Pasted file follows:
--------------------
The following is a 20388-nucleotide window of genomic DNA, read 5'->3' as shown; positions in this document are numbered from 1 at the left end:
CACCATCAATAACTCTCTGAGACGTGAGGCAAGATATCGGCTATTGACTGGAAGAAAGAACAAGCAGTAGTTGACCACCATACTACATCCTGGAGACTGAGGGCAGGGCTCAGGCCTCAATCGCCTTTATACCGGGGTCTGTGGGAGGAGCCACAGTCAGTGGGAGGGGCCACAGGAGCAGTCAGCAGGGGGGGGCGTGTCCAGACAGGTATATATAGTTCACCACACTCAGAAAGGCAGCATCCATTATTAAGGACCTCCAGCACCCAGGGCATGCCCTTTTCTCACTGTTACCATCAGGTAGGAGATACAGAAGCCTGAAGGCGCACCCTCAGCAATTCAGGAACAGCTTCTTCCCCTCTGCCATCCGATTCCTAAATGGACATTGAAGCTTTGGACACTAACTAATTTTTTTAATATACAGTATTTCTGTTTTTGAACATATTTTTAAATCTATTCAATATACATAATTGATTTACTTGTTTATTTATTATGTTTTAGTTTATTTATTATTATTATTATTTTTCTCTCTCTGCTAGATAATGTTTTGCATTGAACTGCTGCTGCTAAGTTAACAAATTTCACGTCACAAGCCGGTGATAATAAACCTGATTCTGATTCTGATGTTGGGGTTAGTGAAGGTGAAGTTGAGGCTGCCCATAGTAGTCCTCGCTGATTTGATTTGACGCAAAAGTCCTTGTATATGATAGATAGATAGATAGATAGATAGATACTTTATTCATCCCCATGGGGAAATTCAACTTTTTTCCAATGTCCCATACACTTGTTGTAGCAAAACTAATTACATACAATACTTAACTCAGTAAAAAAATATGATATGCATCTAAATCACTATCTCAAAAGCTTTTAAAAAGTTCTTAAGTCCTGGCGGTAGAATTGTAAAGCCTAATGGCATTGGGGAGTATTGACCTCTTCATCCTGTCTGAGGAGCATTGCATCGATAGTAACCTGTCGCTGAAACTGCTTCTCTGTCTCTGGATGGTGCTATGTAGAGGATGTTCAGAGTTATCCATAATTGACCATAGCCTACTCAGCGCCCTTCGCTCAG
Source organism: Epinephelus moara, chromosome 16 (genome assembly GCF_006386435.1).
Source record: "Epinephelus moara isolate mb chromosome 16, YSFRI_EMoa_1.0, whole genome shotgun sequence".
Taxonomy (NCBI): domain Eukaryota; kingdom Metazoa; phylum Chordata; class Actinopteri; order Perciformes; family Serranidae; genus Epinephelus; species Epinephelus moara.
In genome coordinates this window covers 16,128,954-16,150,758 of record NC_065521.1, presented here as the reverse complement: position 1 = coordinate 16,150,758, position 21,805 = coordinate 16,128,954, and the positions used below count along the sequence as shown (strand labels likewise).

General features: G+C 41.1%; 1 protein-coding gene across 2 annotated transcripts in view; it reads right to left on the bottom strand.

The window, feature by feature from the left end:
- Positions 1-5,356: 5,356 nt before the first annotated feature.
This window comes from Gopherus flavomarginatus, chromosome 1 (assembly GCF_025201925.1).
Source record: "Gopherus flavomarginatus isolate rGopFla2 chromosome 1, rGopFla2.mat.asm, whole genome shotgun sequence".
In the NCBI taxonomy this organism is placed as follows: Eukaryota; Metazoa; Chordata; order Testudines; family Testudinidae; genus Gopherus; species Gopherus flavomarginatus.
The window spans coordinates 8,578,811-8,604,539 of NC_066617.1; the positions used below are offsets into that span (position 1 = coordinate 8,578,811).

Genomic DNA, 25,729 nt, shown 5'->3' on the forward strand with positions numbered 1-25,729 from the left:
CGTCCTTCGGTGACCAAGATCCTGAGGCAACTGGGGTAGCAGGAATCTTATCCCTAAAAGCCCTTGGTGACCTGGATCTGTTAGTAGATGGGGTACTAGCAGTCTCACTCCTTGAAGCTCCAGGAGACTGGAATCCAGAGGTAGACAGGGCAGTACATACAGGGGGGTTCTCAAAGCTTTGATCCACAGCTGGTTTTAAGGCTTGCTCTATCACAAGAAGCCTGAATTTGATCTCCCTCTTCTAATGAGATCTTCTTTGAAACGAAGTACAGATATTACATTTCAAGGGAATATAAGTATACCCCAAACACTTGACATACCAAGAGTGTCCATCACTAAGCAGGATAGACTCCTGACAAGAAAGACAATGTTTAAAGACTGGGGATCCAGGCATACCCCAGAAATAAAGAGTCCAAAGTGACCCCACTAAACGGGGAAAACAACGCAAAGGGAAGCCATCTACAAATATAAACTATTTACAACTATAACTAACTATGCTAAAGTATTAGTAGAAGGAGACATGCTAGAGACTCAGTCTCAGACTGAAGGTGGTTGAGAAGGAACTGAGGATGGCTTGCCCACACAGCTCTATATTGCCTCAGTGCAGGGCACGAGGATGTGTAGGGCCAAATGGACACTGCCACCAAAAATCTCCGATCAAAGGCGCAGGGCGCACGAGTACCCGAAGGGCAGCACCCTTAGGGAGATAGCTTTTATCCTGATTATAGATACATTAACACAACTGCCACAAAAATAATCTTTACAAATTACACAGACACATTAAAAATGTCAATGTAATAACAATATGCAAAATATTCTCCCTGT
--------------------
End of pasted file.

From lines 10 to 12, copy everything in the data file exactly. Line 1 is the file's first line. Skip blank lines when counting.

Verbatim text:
This window comes from Gopherus flavomarginatus, chromosome 1 (assembly GCF_025201925.1).
Source record: "Gopherus flavomarginatus isolate rGopFla2 chromosome 1, rGopFla2.mat.asm, whole genome shotgun sequence".
In the NCBI taxonomy this organism is placed as follows: Eukaryota; Metazoa; Chordata; order Testudines; family Testudinidae; genus Gopherus; species Gopherus flavomarginatus.